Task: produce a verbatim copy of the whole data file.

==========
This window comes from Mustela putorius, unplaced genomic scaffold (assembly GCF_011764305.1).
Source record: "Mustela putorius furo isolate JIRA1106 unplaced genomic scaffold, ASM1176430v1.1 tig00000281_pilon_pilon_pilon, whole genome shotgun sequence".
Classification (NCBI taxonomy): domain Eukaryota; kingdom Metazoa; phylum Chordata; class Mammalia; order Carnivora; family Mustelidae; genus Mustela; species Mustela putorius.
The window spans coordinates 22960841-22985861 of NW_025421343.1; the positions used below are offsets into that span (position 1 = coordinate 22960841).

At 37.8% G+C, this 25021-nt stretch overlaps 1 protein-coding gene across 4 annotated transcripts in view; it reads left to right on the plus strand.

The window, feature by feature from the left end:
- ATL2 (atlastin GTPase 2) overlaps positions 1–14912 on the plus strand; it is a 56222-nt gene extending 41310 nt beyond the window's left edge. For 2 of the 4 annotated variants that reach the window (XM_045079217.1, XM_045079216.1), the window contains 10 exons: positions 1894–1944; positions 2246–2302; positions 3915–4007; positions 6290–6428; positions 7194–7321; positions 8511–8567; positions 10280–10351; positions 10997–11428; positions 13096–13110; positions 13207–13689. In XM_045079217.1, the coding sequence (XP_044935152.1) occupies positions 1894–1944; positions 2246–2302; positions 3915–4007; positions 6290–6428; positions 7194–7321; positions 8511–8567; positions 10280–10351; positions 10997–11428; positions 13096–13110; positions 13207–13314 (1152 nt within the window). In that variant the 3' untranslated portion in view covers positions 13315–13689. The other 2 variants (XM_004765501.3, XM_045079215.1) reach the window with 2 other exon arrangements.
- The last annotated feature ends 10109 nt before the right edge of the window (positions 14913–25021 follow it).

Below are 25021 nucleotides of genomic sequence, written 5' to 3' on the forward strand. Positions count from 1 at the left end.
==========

This window comes from Mustela putorius, unplaced genomic scaffold (assembly GCF_011764305.1).
Source record: "Mustela putorius furo isolate JIRA1106 unplaced genomic scaffold, ASM1176430v1.1 tig00000281_pilon_pilon_pilon, whole genome shotgun sequence".
Classification (NCBI taxonomy): domain Eukaryota; kingdom Metazoa; phylum Chordata; class Mammalia; order Carnivora; family Mustelidae; genus Mustela; species Mustela putorius.
The window spans coordinates 22960841-22985861 of NW_025421343.1; the positions used below are offsets into that span (position 1 = coordinate 22960841).

At 37.8% G+C, this 25021-nt stretch overlaps 1 protein-coding gene across 4 annotated transcripts in view; it reads left to right on the plus strand.

The window, feature by feature from the left end:
- ATL2 (atlastin GTPase 2) overlaps positions 1–14912 on the plus strand; it is a 56222-nt gene extending 41310 nt beyond the window's left edge. For 2 of the 4 annotated variants that reach the window (XM_045079217.1, XM_045079216.1), the window contains 10 exons: positions 1894–1944; positions 2246–2302; positions 3915–4007; positions 6290–6428; positions 7194–7321; positions 8511–8567; positions 10280–10351; positions 10997–11428; positions 13096–13110; positions 13207–13689. In XM_045079217.1, the coding sequence (XP_044935152.1) occupies positions 1894–1944; positions 2246–2302; positions 3915–4007; positions 6290–6428; positions 7194–7321; positions 8511–8567; positions 10280–10351; positions 10997–11428; positions 13096–13110; positions 13207–13314 (1152 nt within the window). In that variant the 3' untranslated portion in view covers positions 13315–13689. The other 2 variants (XM_004765501.3, XM_045079215.1) reach the window with 2 other exon arrangements.
- The last annotated feature ends 10109 nt before the right edge of the window (positions 14913–25021 follow it).

Below are 25021 nucleotides of genomic sequence, written 5' to 3' on the forward strand. Positions count from 1 at the left end.